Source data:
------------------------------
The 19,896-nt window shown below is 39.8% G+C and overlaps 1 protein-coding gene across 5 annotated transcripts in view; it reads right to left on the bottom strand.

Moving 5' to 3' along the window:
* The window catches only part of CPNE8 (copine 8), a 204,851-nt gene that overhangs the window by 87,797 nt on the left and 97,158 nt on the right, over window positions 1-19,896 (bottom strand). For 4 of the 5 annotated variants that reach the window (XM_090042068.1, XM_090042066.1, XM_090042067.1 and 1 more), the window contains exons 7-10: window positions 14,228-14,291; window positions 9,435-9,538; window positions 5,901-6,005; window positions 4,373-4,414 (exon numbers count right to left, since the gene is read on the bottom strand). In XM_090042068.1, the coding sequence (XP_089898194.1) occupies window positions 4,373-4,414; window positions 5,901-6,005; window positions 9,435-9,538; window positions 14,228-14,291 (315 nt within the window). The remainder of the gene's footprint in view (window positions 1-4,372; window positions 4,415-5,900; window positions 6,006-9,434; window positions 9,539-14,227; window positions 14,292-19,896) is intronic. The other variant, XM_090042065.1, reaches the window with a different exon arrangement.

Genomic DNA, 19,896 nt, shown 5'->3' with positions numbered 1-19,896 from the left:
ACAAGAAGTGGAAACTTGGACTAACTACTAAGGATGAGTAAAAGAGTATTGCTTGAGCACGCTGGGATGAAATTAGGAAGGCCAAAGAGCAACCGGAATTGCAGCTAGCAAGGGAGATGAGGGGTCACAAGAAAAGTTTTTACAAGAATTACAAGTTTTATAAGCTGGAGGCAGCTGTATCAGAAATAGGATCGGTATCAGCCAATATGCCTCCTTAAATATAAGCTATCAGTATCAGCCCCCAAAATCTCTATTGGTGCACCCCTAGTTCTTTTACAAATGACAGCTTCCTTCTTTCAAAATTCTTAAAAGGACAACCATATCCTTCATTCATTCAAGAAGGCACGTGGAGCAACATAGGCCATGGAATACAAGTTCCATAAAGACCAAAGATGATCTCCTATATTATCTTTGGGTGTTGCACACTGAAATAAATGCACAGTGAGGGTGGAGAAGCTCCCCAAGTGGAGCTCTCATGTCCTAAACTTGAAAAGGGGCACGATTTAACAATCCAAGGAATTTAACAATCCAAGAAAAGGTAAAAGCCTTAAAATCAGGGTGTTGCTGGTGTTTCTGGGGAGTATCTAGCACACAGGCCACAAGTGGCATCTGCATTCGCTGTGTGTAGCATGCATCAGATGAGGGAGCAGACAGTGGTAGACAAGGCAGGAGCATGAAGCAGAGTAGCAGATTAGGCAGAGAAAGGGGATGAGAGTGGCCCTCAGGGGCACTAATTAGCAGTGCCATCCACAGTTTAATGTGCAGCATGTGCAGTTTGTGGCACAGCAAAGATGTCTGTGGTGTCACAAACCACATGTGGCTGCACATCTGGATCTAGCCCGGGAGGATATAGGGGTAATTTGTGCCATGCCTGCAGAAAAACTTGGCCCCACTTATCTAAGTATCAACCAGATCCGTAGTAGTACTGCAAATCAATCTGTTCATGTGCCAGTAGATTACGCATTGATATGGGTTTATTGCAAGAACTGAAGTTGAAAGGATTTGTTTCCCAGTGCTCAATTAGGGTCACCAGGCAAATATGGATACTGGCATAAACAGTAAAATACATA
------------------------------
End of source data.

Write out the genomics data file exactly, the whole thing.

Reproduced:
The 19,896-nt window shown below is 39.8% G+C and overlaps 1 protein-coding gene across 5 annotated transcripts in view; it reads right to left on the bottom strand.

Moving 5' to 3' along the window:
* The window catches only part of CPNE8 (copine 8), a 204,851-nt gene that overhangs the window by 87,797 nt on the left and 97,158 nt on the right, over window positions 1-19,896 (bottom strand). For 4 of the 5 annotated variants that reach the window (XM_090042068.1, XM_090042066.1, XM_090042067.1 and 1 more), the window contains exons 7-10: window positions 14,228-14,291; window positions 9,435-9,538; window positions 5,901-6,005; window positions 4,373-4,414 (exon numbers count right to left, since the gene is read on the bottom strand). In XM_090042068.1, the coding sequence (XP_089898194.1) occupies window positions 4,373-4,414; window positions 5,901-6,005; window positions 9,435-9,538; window positions 14,228-14,291 (315 nt within the window). The remainder of the gene's footprint in view (window positions 1-4,372; window positions 4,415-5,900; window positions 6,006-9,434; window positions 9,539-14,227; window positions 14,292-19,896) is intronic. The other variant, XM_090042065.1, reaches the window with a different exon arrangement.

Genomic DNA, 19,896 nt, shown 5'->3' with positions numbered 1-19,896 from the left:
ACAAGAAGTGGAAACTTGGACTAACTACTAAGGATGAGTAAAAGAGTATTGCTTGAGCACGCTGGGATGAAATTAGGAAGGCCAAAGAGCAACCGGAATTGCAGCTAGCAAGGGAGATGAGGGGTCACAAGAAAAGTTTTTACAAGAATTACAAGTTTTATAAGCTGGAGGCAGCTGTATCAGAAATAGGATCGGTATCAGCCAATATGCCTCCTTAAATATAAGCTATCAGTATCAGCCCCCAAAATCTCTATTGGTGCACCCCTAGTTCTTTTACAAATGACAGCTTCCTTCTTTCAAAATTCTTAAAAGGACAACCATATCCTTCATTCATTCAAGAAGGCACGTGGAGCAACATAGGCCATGGAATACAAGTTCCATAAAGACCAAAGATGATCTCCTATATTATCTTTGGGTGTTGCACACTGAAATAAATGCACAGTGAGGGTGGAGAAGCTCCCCAAGTGGAGCTCTCATGTCCTAAACTTGAAAAGGGGCACGATTTAACAATCCAAGGAATTTAACAATCCAAGAAAAGGTAAAAGCCTTAAAATCAGGGTGTTGCTGGTGTTTCTGGGGAGTATCTAGCACACAGGCCACAAGTGGCATCTGCATTCGCTGTGTGTAGCATGCATCAGATGAGGGAGCAGACAGTGGTAGACAAGGCAGGAGCATGAAGCAGAGTAGCAGATTAGGCAGAGAAAGGGGATGAGAGTGGCCCTCAGGGGCACTAATTAGCAGTGCCATCCACAGTTTAATGTGCAGCATGTGCAGTTTGTGGCACAGCAAAGATGTCTGTGGTGTCACAAACCACATGTGGCTGCACATCTGGATCTAGCCCGGGAGGATATAGGGGTAATTTGTGCCATGCCTGCAGAAAAACTTGGCCCCACTTATCTAAGTATCAACCAGATCCGTAGTAGTACTGCAAATCAATCTGTTCATGTGCCAGTAGATTACGCATTGATATGGGTTTATTGCAAGAACTGAAGTTGAAAGGATTTGTTTCCCAGTGCTCAATTAGGGTCACCAGGCAAATATGGATACTGGCATAAACAGTAAAATACATA